Meeting News Coverage

Ivermectin interrupts malaria transmission in mosquitoes

PHILADELPHIA — Newly presented findings suggested that ivermectin is active against multiple strains of malaria and may be capable of interrupting transmission of the disease.

Ivermectin, a broad-spectrum antiparasitic agent, was initially explored for its ability to reduce parasitic infection in animals. The treatment effectively treats onchoceriasis, lymphatic filariasis and several types of soil-transmitted helminths, and recently was recognized by the Nobel Prize Committee for its role in reducing these parasitic diseases worldwide.

Mass drug administration

In one presentation given here at the American Society of Tropical Medicine and Hygiene’s annual meeting, Brian D. Foy, PhD, microbiologist at Colorado State University’s Arthropod-borne and Infectious Disease Laboratory, discussed interim data from the ongoing RIMDAMAL phase 2/3 trial examining the safety and efficacy of repeated ivermectin mass drug administration (MDA). Eight Burkinabé villages in Burkina Faso, West Africa, comprising 2,662 participants were randomly assigned either the standard, single MDA of ivermectin plus Albenza (albendazole, Amedra Pharmaceuticals) for the prevention of lymphatic filariasis and soil-transmitted helminths at the beginning of the rainy season, or an experimental dosing of the standard treatment plus five or more MDA of ivermectin every 3 weeks until the end of the rainy season.

Brian Foy, PhD

Brian D. Foy

“The idea was born off of research that we started a long time ago, where we knew that ivermectin is toxic to the mosquitoes that transmit malaria in sub-Saharan Africa,” Foy told Infectious Disease News. “When somebody takes the drug and mosquitoes bite them, they will ingest a lethal dose of the drug in somebody’s blood, and then the mosquito will die and therefore can’t pass on malaria parasites to people.”

The primary outcome observed by Foy and colleagues was the incidence of malaria in children aged 5 years or younger, and is assessed weekly through active case surveillance. Secondary outcomes related to the infection are to be assessed by comparing blood and fecal samples taken before and after the study period. Data concerning entomological outcomes will be obtained from mosquito collections throughout the study period, and also will be available upon completion of the study.

The researchers reported a 16% reduction in malaria episodes among participants in the treatment arm, which would translate to an estimated 575 cases averted per 1,000 children annually. In addition, interim analysis on Sept. 9 showed similar incidences of adverse and serious adverse event within the two groups.

“These are preliminary results, but we expect to see further reductions in malaria fevers as we continue with the trial, which is occurring during the rainy season when malaria transmission typically peaks,” Foy said in a press release.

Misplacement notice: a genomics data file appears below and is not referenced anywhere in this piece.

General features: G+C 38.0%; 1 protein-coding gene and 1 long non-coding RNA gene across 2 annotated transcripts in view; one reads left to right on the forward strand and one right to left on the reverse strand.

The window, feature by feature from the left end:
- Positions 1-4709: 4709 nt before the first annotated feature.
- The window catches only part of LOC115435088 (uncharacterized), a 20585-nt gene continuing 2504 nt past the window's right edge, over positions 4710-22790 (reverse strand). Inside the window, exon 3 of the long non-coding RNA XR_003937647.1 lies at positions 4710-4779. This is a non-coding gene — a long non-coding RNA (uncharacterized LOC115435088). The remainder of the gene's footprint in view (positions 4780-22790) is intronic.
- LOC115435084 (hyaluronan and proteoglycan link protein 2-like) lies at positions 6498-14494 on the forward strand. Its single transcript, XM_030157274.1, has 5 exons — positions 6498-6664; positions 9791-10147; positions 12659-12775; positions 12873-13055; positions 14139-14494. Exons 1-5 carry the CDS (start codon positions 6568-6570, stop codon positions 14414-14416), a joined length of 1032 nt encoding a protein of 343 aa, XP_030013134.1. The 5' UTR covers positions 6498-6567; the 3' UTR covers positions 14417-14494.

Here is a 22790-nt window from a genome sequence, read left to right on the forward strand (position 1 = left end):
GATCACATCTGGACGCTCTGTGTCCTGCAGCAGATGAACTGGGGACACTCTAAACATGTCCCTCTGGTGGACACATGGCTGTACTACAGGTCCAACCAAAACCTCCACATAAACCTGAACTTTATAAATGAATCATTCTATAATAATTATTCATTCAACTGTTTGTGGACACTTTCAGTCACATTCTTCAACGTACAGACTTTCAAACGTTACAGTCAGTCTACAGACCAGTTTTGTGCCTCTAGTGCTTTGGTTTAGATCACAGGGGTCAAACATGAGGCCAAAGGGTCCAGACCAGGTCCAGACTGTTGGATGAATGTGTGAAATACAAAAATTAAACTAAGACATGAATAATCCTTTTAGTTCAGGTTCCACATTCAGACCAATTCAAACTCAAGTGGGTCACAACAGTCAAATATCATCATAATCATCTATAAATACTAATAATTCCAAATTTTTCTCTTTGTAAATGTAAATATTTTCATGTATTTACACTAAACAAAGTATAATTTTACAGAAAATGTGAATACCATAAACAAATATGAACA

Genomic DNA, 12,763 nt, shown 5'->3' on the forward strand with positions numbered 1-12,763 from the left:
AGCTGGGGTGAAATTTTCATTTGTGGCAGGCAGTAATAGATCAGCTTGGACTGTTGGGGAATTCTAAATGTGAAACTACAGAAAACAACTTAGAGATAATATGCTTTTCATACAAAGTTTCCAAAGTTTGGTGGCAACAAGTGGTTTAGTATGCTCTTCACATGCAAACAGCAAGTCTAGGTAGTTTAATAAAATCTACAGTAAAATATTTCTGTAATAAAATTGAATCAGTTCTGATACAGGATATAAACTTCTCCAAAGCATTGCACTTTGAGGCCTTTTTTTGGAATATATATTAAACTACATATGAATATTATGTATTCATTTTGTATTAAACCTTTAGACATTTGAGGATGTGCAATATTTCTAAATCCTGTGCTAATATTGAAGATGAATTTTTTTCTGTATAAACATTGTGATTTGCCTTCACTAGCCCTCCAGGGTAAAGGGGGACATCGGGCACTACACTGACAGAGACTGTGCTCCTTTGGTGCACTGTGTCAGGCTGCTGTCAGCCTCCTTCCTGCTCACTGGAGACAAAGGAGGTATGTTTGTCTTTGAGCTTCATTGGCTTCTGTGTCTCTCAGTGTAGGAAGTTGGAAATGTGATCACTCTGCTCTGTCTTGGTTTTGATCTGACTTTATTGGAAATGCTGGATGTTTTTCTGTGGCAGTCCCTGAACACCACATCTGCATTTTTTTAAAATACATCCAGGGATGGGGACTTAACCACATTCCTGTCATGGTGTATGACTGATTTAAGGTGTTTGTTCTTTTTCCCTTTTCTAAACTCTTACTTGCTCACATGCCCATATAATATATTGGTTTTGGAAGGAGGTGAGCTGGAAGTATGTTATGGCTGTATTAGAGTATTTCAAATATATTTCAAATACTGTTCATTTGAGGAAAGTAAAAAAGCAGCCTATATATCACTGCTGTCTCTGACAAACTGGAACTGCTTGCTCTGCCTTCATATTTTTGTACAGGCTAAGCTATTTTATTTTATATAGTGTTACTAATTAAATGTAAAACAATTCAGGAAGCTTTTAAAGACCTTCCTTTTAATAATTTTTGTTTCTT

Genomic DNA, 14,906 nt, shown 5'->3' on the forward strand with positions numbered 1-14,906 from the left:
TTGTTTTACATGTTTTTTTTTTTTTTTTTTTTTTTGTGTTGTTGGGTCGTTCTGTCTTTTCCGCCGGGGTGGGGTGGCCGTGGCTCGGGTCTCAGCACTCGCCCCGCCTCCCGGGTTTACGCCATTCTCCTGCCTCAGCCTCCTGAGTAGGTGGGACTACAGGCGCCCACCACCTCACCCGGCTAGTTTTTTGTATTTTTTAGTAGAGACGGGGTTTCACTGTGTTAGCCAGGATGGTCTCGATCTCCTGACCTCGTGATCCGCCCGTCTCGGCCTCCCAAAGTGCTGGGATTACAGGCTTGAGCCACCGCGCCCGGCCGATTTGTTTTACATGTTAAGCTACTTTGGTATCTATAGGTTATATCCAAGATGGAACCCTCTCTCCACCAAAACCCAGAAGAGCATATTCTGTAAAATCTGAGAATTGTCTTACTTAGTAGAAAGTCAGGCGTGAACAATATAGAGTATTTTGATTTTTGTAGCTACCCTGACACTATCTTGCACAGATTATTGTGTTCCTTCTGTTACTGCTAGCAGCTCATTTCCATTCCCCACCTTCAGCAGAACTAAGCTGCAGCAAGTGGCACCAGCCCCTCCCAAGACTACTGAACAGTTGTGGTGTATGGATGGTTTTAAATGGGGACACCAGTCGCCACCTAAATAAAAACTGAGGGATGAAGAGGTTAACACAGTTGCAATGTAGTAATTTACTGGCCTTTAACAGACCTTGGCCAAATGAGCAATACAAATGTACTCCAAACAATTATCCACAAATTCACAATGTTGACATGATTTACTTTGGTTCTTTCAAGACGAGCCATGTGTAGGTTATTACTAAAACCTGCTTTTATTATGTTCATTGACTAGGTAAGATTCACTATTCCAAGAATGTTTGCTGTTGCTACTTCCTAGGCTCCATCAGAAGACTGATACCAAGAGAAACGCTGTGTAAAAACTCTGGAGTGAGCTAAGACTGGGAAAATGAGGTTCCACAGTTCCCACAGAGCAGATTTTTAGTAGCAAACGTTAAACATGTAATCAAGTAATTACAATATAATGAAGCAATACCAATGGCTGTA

Neutralizing vectors

In another presentation, Kevin C. Kobylinski, PhD, National Research Council fellow at the Armed Forces Research Institute of Medical Sciences in Bangkok, Thailand, gave evidence supporting ivermectin’s effectiveness in halting Plasmodium vivax infection at its source.

Kevin Kobylinsky, MS, PhD

Kevin C. Kobylinski

“Previous laboratory work demonstrated that ivermectin inhibits the development of Plasmodium falciparum in [Anopheles gambiae],” Kobylinski and colleagues wrote. “Here we present that ivermectin is sporontocidal to P. vivax in A. dirus when ivermectin is coingested with gametocytes.”

A. dirus mosquitoes were fed a mixture of gametocytemic blood drawn from malaria patients reporting to clinics and various dilutions of ivermectin. Researchers compared survivability and related outcomes between control mosquitoes given blood with no infection and those given ivermectin concentrations capable of killing 25% of mosquitoes (LC25), concentrations able to kill 5% of mosquitoes (LC5) and infected blood with no ivermectin.

They found that mosquitoes ingesting P. vivax were more susceptible to ivermectin LC25 than those given control blood, as evidenced by a 48% reduction in 7-day survival (P < .0001). Reductions in oocyst prevalence and intensity also were seen among mosquitoes fed ivermectin at both concentrations.

“We demonstrated that if the mosquito survives its primary ivermectin blood meal … the likelihood that it would develop the P. vivax parasite was reduced,” Kobylinski told Infectious Disease News.

While future research would involve repeating these examinations using serum from patients who had never been infected with P. falciparum, Kobylinski said these results support an MDA program in Thailand similar to the one described by Foy.

“We would be very interested in performing ivermectin MDA in the Greater Mekong Subregion for malaria-elimination efforts, and this work helps to justify that by showing that there are secondary effects against malaria transmission beyond just mosquito lethal effects,” he said. – by Dave Muoio

Reference:

Foy BD, et al. Abstract LB-5237. Presented at: American Society of Tropical Medicine and Hygiene annual meeting; Oct. 26-29, 2015; Philadelphia.

Kobylinski KC, et al. Abstract 1283. Presented at: American Society of Tropical Medicine and Hygiene annual meeting; Oct. 26-29, 2015; Philadelphia.

Disclosures: Foy and Kobylinski report no relevant financial disclosures.